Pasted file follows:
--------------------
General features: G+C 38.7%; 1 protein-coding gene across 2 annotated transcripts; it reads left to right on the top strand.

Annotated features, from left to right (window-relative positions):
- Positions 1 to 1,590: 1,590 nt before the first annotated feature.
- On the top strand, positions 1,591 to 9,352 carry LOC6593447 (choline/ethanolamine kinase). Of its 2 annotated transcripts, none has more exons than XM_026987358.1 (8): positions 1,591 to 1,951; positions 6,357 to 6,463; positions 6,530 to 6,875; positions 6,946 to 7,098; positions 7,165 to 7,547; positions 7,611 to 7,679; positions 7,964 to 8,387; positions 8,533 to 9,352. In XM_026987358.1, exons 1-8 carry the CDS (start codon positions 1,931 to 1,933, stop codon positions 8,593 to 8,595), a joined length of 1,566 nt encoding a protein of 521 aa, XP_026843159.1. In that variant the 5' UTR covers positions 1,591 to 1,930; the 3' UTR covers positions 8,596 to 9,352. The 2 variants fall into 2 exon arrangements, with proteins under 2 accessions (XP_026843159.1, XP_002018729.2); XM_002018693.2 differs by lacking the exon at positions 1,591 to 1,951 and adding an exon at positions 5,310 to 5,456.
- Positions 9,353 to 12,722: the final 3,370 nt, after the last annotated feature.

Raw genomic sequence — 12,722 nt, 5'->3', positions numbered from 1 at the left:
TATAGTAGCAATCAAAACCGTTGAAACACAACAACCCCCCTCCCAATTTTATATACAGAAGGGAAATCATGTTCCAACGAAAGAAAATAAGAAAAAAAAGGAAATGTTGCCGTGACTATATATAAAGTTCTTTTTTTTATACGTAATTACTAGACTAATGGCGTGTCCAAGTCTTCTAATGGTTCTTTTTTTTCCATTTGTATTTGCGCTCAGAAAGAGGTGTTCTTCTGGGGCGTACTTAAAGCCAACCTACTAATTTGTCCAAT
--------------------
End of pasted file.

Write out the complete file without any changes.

General features: G+C 38.7%; 1 protein-coding gene across 2 annotated transcripts; it reads left to right on the top strand.

Annotated features, from left to right (window-relative positions):
- Positions 1 to 1,590: 1,590 nt before the first annotated feature.
- On the top strand, positions 1,591 to 9,352 carry LOC6593447 (choline/ethanolamine kinase). Of its 2 annotated transcripts, none has more exons than XM_026987358.1 (8): positions 1,591 to 1,951; positions 6,357 to 6,463; positions 6,530 to 6,875; positions 6,946 to 7,098; positions 7,165 to 7,547; positions 7,611 to 7,679; positions 7,964 to 8,387; positions 8,533 to 9,352. In XM_026987358.1, exons 1-8 carry the CDS (start codon positions 1,931 to 1,933, stop codon positions 8,593 to 8,595), a joined length of 1,566 nt encoding a protein of 521 aa, XP_026843159.1. In that variant the 5' UTR covers positions 1,591 to 1,930; the 3' UTR covers positions 8,596 to 9,352. The 2 variants fall into 2 exon arrangements, with proteins under 2 accessions (XP_026843159.1, XP_002018729.2); XM_002018693.2 differs by lacking the exon at positions 1,591 to 1,951 and adding an exon at positions 5,310 to 5,456.
- Positions 9,353 to 12,722: the final 3,370 nt, after the last annotated feature.

Raw genomic sequence — 12,722 nt, 5'->3', positions numbered from 1 at the left:
TATAGTAGCAATCAAAACCGTTGAAACACAACAACCCCCCTCCCAATTTTATATACAGAAGGGAAATCATGTTCCAACGAAAGAAAATAAGAAAAAAAAGGAAATGTTGCCGTGACTATATATAAAGTTCTTTTTTTTATACGTAATTACTAGACTAATGGCGTGTCCAAGTCTTCTAATGGTTCTTTTTTTTCCATTTGTATTTGCGCTCAGAAAGAGGTGTTCTTCTGGGGCGTACTTAAAGCCAACCTACTAATTTGTCCAAT